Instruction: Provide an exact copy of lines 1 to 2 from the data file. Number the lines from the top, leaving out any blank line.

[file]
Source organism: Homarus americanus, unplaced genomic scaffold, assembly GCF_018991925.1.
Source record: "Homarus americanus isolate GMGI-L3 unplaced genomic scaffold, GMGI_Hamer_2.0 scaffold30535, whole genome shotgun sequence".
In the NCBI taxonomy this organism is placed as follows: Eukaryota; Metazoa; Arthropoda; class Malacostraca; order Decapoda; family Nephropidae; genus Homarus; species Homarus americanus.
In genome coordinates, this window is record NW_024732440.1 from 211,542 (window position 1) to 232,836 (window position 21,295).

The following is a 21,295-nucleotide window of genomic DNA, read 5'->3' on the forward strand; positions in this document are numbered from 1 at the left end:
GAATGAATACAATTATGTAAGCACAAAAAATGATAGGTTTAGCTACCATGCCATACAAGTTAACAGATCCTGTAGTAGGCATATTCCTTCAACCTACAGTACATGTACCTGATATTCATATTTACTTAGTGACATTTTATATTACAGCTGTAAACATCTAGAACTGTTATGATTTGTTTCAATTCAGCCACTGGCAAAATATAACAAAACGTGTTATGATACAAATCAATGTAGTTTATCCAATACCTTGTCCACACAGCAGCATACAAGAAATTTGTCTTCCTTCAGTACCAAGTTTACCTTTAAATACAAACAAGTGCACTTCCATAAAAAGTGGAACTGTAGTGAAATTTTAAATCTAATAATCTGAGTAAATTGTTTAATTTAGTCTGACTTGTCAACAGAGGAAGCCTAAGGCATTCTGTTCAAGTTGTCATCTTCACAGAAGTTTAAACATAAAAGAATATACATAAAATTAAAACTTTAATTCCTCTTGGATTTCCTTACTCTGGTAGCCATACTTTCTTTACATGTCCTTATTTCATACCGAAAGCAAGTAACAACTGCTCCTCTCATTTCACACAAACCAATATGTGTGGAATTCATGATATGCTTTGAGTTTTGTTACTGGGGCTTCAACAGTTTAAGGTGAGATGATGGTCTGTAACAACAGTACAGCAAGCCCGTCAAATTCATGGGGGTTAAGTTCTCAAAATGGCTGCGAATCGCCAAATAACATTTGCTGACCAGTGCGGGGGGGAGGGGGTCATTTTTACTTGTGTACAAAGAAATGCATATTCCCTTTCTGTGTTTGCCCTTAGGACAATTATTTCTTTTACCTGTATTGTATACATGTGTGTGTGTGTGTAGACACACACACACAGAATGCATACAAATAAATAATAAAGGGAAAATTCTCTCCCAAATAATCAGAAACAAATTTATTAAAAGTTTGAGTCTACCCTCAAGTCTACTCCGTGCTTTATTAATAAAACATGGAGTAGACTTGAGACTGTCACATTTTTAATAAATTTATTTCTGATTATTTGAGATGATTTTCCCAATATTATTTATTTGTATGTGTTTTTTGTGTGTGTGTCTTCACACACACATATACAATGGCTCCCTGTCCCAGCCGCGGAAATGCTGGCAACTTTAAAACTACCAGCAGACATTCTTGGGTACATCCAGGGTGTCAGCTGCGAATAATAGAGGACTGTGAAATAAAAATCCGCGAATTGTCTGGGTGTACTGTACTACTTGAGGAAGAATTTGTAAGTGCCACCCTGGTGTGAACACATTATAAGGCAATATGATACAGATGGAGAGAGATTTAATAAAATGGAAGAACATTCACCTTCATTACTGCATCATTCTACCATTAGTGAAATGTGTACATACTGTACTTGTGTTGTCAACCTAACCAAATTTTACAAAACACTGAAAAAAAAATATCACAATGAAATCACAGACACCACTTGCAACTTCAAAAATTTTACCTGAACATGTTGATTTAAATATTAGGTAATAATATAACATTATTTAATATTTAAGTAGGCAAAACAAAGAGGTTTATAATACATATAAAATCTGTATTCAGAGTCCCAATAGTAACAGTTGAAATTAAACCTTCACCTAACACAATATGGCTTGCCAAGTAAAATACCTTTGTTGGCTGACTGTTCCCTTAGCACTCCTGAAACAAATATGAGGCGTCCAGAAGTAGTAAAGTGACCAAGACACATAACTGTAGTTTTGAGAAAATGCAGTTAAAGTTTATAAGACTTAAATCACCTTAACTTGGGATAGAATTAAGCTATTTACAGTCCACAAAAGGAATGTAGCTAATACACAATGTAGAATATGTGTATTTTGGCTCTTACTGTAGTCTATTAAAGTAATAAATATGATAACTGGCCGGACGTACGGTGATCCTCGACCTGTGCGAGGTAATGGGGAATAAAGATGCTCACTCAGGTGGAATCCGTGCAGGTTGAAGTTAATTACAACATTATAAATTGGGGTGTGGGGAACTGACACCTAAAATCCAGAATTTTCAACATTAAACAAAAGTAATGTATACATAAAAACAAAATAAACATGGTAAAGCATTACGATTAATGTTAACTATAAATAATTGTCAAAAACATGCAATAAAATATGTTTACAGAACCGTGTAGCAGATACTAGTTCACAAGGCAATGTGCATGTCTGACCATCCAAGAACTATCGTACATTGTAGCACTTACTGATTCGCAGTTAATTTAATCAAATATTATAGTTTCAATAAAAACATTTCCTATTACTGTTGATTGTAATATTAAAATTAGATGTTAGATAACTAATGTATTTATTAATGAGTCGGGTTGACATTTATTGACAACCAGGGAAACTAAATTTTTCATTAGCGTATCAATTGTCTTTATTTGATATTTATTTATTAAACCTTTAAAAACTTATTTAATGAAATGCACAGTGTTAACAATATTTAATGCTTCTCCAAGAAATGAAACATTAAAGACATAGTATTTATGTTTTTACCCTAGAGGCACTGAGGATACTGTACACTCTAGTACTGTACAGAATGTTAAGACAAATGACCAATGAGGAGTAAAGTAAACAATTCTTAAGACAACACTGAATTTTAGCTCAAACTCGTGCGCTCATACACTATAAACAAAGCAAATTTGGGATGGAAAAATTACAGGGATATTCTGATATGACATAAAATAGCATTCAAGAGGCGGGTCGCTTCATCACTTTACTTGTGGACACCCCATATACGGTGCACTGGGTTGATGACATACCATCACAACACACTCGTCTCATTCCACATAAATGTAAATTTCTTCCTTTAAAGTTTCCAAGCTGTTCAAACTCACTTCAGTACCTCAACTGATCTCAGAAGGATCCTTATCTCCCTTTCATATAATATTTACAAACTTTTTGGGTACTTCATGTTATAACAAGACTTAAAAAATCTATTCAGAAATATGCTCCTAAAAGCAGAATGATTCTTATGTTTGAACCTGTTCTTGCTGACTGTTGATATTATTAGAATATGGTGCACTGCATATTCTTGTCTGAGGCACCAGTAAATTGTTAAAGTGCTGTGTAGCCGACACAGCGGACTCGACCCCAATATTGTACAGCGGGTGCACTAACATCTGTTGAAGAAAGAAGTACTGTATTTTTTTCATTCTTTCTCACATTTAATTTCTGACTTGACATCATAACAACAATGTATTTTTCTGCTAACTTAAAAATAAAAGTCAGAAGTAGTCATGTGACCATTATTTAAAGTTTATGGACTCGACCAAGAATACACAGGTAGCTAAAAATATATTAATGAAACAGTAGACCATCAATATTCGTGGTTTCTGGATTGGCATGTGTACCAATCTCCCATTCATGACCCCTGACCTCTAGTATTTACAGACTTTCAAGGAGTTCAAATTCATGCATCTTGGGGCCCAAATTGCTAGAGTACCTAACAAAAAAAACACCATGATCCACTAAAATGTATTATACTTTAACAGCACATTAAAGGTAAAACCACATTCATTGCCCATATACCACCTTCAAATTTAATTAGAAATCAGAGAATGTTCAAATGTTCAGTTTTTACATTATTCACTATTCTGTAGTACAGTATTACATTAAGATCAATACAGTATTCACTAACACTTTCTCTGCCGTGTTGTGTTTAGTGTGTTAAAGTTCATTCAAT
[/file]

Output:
Source organism: Homarus americanus, unplaced genomic scaffold, assembly GCF_018991925.1.
Source record: "Homarus americanus isolate GMGI-L3 unplaced genomic scaffold, GMGI_Hamer_2.0 scaffold30535, whole genome shotgun sequence".